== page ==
Companies should ensure that employment contracts consider this while defining the terms and conditions for the remuneration for employees.

3. Termination of employment

Employees in India may only be terminated as per the terms and conditions within their employment contract.

However, companies should note that all employers must adhere to federal and state labor laws when laying off or terminating workers – the conditions drafted in company contracts cannot supersede these legal statutes.

Finally, termination without notice is prohibited in India. Termination periods vary by function and length of employment.

4. Maternity and paternity leave

The Maternity Benefits (Amendment) Act, 2017 applies to all shops and any establishments that employ over 10 workers. Under the Act, 26 weeks of paid leave is available for women for the first two children and 12 weeks for every subsequent child. Companies employing more than 50 people must also provide crèche services.

The Paternity Benefits Bill, 2017 is set to be up for discussion in the next parliamentary session. However, a significant number of organizations, especially foreign companies like Microsoft and IKEA, already include a mutually decided paternity leave clause within their company policy.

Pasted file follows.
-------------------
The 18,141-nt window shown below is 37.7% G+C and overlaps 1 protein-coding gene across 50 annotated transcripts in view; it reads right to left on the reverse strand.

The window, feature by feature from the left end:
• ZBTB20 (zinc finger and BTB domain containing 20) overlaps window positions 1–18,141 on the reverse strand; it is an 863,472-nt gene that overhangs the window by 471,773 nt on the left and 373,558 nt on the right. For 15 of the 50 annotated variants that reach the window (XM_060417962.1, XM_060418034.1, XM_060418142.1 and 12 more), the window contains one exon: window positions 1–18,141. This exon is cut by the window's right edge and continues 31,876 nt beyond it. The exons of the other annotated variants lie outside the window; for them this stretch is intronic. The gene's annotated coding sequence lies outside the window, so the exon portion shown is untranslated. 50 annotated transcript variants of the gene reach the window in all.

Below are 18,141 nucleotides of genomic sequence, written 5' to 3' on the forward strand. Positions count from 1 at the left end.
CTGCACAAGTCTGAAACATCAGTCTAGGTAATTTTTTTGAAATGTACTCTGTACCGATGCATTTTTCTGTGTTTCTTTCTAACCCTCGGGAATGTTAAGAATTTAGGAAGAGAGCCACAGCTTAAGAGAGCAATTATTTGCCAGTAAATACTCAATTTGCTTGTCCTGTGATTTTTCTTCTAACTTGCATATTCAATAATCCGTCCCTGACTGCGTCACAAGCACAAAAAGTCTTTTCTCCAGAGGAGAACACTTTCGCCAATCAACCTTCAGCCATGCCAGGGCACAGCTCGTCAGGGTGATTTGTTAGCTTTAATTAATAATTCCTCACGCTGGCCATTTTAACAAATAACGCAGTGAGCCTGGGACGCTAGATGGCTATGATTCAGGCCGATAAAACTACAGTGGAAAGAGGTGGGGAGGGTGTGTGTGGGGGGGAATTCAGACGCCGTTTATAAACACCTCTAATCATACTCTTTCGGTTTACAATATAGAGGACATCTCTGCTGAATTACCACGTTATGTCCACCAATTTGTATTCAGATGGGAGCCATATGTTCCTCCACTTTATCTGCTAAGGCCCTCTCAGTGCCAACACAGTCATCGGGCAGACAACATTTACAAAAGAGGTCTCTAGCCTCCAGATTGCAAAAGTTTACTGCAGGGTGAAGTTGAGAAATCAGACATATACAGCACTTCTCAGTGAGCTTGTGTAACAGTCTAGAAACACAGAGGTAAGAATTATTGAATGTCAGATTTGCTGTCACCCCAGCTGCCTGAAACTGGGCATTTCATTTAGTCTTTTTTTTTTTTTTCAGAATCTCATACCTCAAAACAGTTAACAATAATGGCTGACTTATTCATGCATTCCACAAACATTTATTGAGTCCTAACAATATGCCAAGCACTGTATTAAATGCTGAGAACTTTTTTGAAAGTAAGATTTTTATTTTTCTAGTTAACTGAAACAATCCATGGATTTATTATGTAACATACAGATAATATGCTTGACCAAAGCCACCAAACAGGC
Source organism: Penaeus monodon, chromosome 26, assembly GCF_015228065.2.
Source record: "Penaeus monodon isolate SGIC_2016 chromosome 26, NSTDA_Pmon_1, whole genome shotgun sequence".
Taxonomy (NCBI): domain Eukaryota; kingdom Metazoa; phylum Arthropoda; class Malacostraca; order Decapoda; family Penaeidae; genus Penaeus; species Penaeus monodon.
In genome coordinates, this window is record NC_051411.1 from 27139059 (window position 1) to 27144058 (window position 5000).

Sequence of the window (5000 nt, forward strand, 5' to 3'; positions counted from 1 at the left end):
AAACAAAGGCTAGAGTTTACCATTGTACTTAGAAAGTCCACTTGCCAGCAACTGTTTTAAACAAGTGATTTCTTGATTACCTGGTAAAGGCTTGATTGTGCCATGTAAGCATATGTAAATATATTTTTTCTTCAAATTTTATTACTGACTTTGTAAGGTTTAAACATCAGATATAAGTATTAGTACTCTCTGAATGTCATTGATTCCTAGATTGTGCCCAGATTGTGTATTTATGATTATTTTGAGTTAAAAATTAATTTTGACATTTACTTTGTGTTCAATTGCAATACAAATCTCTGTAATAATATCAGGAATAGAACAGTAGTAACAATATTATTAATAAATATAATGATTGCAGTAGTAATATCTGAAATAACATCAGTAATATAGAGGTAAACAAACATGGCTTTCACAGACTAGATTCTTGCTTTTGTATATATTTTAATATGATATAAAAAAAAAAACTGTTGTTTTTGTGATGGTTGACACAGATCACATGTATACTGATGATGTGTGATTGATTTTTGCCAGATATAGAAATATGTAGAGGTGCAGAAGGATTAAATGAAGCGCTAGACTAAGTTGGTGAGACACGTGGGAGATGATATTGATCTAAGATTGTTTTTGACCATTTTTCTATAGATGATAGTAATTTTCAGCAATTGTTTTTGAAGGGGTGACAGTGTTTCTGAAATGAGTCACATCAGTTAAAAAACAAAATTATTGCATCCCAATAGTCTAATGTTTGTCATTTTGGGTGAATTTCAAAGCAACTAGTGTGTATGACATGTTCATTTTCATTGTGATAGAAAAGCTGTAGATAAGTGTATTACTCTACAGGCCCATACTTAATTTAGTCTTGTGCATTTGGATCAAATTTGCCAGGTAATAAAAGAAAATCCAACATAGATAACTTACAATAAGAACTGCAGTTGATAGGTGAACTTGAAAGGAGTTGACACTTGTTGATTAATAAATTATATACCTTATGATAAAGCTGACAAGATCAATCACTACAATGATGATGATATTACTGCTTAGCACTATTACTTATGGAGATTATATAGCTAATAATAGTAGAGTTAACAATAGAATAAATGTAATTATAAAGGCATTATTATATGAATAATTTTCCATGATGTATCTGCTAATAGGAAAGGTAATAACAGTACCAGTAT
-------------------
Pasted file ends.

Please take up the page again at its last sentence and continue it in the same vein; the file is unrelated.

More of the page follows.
5. Prevention of sexual harassment in the workplace

The Indian government has brought the safety of women in the workplace to the forefront of its law-making.

An Internal Complaints Committee must be set up by all organizations with more than 10 employees in accordance with the norms laid out in the Sexual Harassment of Women at Workplace (Prevention, Prohibition, and Redressal) Act, 2013. All complaints should be actively pursued, evidenced, and redressed immediately.

To guarantee employee safety, companies must draft appropriate HR policies within the firm and ensure they are clearly communicated to all personnel.

HR personnel should organize workshops or sensitization programs and encourage communication to promote an organizational culture that provides for a fair and safe working environment for all its employees.

6. Public holidays and work weeks

India observes three national holidays –

  • Republic Day (January 26);
  • Independence Day (August 15); and
  • Gandhi Jayanti (October 2).

On these days, all institutions, whether public or private, must remain closed.

Government approval is necessary for any organization to function on these days. Only certain establishments, such as factories and industries where the work process is considered to be continuous, including hospitals, and travel agencies, are allowed to operate over 24 hours across 365 days. However, establishments that operate on these days are subject to providing additional wages for staff working on those days.

Additionally, firms must inform the annual list of holidays and weekly offs available to employees each year. The number of leaves and categories of leave must ideally be explained in the employee contract.

Many laws in India, such as the Factories Act, 1948, also provide for the maximum number of work hours and the amount of overtime wages to be paid to labor employed.